The invention also concerns in particular a variable optical attenuator and a system using this attenuator to measure the effect of the reflection coefficient on an optical line.
Many optical attenuators have already been proposed. For example, optical attenuators using liquid crystals have been proposed. However these optical attenuators present a high reflection coefficient.
Attenuators have also been proposed using fibre curvature. These attenuators have the advantage of being free from reflection. However their dynamic range and stability are poor.
Optical attenuators so far proposed have not therefore proved fully satisfactory. The main objective of this invention is to propose a new attenuator which eliminates the above disadvantages.
This objective is achieved according to the invention using an attenuator comprising:
two optical fibres one end of each of which is previously treated by controlled rough polishing then steeped in a concentrated solution of hydrofluoric acid to prevent any Fresnel reflection, as indicated above, and
two supporting elements, capable of controlled relative movement and adapted to receive and support respectively said fibres in such a way that the treated ends of said fibres are positioned facing each other, with their axes parallel, but with an overlap area which varies as a function of the relative position of said supporting elements.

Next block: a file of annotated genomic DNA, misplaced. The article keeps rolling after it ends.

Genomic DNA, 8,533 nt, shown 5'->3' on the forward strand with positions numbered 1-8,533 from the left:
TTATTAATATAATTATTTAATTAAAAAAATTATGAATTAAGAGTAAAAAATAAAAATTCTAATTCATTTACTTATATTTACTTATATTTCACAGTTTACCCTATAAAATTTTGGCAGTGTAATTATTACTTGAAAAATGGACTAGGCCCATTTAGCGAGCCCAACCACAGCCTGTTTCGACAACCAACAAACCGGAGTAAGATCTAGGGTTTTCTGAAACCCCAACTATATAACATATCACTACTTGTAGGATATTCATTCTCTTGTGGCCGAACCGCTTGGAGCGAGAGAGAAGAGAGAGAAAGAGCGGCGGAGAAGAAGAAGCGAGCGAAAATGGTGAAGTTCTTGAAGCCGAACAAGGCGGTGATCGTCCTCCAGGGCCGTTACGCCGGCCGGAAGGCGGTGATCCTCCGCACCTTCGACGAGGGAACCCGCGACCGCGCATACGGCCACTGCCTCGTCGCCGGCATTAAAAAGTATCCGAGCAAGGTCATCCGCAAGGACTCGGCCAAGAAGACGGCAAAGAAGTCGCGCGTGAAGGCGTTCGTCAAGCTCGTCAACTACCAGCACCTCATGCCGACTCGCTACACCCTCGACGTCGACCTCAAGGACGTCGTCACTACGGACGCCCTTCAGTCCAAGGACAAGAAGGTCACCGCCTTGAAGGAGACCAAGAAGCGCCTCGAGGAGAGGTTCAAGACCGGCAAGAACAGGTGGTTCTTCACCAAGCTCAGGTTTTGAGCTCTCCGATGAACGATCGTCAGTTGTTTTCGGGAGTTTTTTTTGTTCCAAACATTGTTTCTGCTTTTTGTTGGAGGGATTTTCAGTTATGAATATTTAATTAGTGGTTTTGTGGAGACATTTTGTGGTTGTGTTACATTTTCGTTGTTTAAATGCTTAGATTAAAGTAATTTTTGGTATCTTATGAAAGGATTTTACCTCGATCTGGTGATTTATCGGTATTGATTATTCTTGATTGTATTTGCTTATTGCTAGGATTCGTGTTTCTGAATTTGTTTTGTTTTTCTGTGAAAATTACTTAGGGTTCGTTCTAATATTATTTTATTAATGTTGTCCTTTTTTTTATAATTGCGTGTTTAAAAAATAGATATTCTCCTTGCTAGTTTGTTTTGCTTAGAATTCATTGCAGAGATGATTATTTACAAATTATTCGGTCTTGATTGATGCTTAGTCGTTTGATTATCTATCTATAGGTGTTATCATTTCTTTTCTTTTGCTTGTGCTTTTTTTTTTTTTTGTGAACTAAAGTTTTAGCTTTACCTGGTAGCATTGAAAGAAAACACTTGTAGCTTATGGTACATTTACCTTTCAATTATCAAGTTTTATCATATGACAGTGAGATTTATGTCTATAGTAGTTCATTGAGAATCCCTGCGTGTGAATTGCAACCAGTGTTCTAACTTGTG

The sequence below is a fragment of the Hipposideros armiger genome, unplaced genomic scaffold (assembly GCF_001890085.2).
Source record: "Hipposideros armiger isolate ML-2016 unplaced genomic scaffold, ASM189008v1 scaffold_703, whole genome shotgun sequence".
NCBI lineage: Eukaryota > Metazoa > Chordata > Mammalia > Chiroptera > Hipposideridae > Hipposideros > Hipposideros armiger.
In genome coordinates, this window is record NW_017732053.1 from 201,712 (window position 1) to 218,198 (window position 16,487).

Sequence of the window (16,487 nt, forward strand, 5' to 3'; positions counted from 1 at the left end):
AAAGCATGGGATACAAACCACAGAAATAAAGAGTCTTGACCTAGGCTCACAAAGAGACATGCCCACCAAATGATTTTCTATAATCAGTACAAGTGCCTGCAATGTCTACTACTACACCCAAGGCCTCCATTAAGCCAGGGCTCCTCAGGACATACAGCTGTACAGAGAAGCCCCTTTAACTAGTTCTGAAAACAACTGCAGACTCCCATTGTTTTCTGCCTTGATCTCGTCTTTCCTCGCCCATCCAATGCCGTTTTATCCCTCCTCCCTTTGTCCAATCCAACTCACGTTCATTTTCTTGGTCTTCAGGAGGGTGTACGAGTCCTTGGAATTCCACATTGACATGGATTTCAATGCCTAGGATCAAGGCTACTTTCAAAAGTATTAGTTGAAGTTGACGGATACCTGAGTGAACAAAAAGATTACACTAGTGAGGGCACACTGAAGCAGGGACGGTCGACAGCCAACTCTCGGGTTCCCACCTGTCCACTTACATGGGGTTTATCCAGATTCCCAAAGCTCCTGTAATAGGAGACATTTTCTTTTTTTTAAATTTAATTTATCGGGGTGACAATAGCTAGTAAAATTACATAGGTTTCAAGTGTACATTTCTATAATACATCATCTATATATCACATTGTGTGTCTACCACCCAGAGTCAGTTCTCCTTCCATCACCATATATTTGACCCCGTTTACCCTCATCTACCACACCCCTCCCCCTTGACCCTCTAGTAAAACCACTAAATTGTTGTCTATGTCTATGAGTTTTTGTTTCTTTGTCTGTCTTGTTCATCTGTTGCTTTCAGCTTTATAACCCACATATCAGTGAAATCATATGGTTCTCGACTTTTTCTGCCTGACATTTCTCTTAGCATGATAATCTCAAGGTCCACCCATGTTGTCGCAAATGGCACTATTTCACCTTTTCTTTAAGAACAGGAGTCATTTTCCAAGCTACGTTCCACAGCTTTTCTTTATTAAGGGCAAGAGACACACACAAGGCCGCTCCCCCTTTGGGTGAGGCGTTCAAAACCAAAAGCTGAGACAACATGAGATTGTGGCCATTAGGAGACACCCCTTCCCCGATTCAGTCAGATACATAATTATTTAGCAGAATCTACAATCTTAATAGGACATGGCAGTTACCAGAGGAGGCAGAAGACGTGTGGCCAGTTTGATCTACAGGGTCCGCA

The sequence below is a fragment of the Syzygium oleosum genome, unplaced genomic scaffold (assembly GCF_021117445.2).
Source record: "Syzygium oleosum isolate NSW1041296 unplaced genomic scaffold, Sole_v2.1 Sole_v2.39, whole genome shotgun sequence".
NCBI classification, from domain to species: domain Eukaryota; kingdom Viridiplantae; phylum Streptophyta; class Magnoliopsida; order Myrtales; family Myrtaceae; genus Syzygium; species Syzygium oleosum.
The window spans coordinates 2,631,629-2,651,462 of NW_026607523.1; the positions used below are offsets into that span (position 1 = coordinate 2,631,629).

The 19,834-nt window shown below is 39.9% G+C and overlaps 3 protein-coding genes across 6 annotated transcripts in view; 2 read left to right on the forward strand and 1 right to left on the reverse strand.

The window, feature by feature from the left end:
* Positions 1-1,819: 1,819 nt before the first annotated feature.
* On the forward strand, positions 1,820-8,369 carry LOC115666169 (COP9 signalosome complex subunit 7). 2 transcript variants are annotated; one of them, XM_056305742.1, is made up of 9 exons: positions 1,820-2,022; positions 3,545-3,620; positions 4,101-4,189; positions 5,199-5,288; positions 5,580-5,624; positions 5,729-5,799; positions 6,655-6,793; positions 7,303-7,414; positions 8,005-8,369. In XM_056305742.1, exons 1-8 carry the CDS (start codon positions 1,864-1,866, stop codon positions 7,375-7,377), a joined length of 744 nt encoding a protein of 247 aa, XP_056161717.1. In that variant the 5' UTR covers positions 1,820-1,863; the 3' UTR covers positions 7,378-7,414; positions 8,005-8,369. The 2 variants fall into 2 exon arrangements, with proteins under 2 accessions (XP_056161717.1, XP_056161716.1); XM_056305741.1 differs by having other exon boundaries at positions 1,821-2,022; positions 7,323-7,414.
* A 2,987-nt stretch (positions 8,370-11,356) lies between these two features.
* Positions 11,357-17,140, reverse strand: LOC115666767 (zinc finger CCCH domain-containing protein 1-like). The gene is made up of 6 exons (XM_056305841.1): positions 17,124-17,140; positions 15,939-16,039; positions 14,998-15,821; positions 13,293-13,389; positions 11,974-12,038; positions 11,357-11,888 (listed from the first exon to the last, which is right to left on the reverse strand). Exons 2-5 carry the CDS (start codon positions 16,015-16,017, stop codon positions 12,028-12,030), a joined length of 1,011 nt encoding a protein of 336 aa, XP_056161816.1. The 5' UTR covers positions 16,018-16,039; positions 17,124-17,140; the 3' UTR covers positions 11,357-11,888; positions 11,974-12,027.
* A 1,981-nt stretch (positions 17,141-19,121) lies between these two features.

According to an advantageous characteristic, one of the supporting elements consists of a ferrule with a cylindrical outer casing bored with an eccentric hole capable of receiving one of the fibres.
In addition, the increase in data signalling rates over optical fibre links has given rise to a need for impedance matching of the line to avoid spurious reflections which can generate faults:
a--through interaction in the laser cavities,
b--through intermodulation when reflections occur at several points on the line.
This problem has been the subject of much laboratory research and many publications; recent examples include:
(1)--degradation in 6 bits DFB laser . . . by multiple reflection points J. L. GIMLETT and Al. Bell Communication Research, Electronics letters 31 March, 1988;
(2)--High return loss optical fibre connectors R. RAO Dorran/3M opto May, 1988;